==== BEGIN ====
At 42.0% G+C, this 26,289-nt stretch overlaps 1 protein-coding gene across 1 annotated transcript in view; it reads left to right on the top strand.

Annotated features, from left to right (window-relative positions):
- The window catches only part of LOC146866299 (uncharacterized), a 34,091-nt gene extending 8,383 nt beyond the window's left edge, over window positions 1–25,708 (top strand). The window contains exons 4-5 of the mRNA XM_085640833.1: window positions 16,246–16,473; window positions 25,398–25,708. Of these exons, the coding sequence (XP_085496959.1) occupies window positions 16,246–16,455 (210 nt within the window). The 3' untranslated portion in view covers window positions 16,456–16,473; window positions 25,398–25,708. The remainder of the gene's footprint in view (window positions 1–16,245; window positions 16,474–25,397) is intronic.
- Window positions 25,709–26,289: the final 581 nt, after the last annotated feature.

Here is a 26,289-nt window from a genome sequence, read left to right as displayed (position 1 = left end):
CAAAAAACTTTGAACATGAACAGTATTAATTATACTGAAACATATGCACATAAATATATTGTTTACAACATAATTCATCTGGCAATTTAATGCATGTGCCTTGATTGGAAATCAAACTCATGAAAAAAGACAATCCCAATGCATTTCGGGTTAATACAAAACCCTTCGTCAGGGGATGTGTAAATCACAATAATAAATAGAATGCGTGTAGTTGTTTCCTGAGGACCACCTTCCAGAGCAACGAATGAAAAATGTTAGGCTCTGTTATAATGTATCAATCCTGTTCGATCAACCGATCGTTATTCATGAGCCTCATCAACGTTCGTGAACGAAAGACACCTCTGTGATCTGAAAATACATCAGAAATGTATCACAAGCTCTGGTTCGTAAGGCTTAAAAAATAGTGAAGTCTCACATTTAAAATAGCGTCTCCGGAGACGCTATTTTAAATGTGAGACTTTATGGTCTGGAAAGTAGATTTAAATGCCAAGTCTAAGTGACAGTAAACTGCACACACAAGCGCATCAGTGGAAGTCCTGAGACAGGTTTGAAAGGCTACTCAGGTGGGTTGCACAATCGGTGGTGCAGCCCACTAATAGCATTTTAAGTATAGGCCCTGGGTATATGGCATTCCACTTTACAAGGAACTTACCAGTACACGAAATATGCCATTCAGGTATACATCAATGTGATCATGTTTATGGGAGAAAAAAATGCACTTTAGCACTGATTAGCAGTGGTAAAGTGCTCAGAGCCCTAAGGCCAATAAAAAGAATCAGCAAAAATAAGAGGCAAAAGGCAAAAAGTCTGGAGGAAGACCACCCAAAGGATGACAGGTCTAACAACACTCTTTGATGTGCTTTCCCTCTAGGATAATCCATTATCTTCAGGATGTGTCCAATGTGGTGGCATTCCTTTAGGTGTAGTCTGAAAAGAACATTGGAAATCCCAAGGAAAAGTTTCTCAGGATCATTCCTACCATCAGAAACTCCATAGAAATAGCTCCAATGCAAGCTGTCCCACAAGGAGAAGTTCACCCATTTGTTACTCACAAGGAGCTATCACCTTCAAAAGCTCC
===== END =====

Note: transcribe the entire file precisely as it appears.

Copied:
At 42.0% G+C, this 26,289-nt stretch overlaps 1 protein-coding gene across 1 annotated transcript in view; it reads left to right on the top strand.

Annotated features, from left to right (window-relative positions):
- The window catches only part of LOC146866299 (uncharacterized), a 34,091-nt gene extending 8,383 nt beyond the window's left edge, over window positions 1–25,708 (top strand). The window contains exons 4-5 of the mRNA XM_085640833.1: window positions 16,246–16,473; window positions 25,398–25,708. Of these exons, the coding sequence (XP_085496959.1) occupies window positions 16,246–16,455 (210 nt within the window). The 3' untranslated portion in view covers window positions 16,456–16,473; window positions 25,398–25,708. The remainder of the gene's footprint in view (window positions 1–16,245; window positions 16,474–25,397) is intronic.
- Window positions 25,709–26,289: the final 581 nt, after the last annotated feature.

Here is a 26,289-nt window from a genome sequence, read left to right as displayed (position 1 = left end):
CAAAAAACTTTGAACATGAACAGTATTAATTATACTGAAACATATGCACATAAATATATTGTTTACAACATAATTCATCTGGCAATTTAATGCATGTGCCTTGATTGGAAATCAAACTCATGAAAAAAGACAATCCCAATGCATTTCGGGTTAATACAAAACCCTTCGTCAGGGGATGTGTAAATCACAATAATAAATAGAATGCGTGTAGTTGTTTCCTGAGGACCACCTTCCAGAGCAACGAATGAAAAATGTTAGGCTCTGTTATAATGTATCAATCCTGTTCGATCAACCGATCGTTATTCATGAGCCTCATCAACGTTCGTGAACGAAAGACACCTCTGTGATCTGAAAATACATCAGAAATGTATCACAAGCTCTGGTTCGTAAGGCTTAAAAAATAGTGAAGTCTCACATTTAAAATAGCGTCTCCGGAGACGCTATTTTAAATGTGAGACTTTATGGTCTGGAAAGTAGATTTAAATGCCAAGTCTAAGTGACAGTAAACTGCACACACAAGCGCATCAGTGGAAGTCCTGAGACAGGTTTGAAAGGCTACTCAGGTGGGTTGCACAATCGGTGGTGCAGCCCACTAATAGCATTTTAAGTATAGGCCCTGGGTATATGGCATTCCACTTTACAAGGAACTTACCAGTACACGAAATATGCCATTCAGGTATACATCAATGTGATCATGTTTATGGGAGAAAAAAATGCACTTTAGCACTGATTAGCAGTGGTAAAGTGCTCAGAGCCCTAAGGCCAATAAAAAGAATCAGCAAAAATAAGAGGCAAAAGGCAAAAAGTCTGGAGGAAGACCACCCAAAGGATGACAGGTCTAACAACACTCTTTGATGTGCTTTCCCTCTAGGATAATCCATTATCTTCAGGATGTGTCCAATGTGGTGGCATTCCTTTAGGTGTAGTCTGAAAAGAACATTGGAAATCCCAAGGAAAAGTTTCTCAGGATCATTCCTACCATCAGAAACTCCATAGAAATAGCTCCAATGCAAGCTGTCCCACAAGGAGAAGTTCACCCATTTGTTACTCACAAGGAGCTATCACCTTCAAAAGCTCC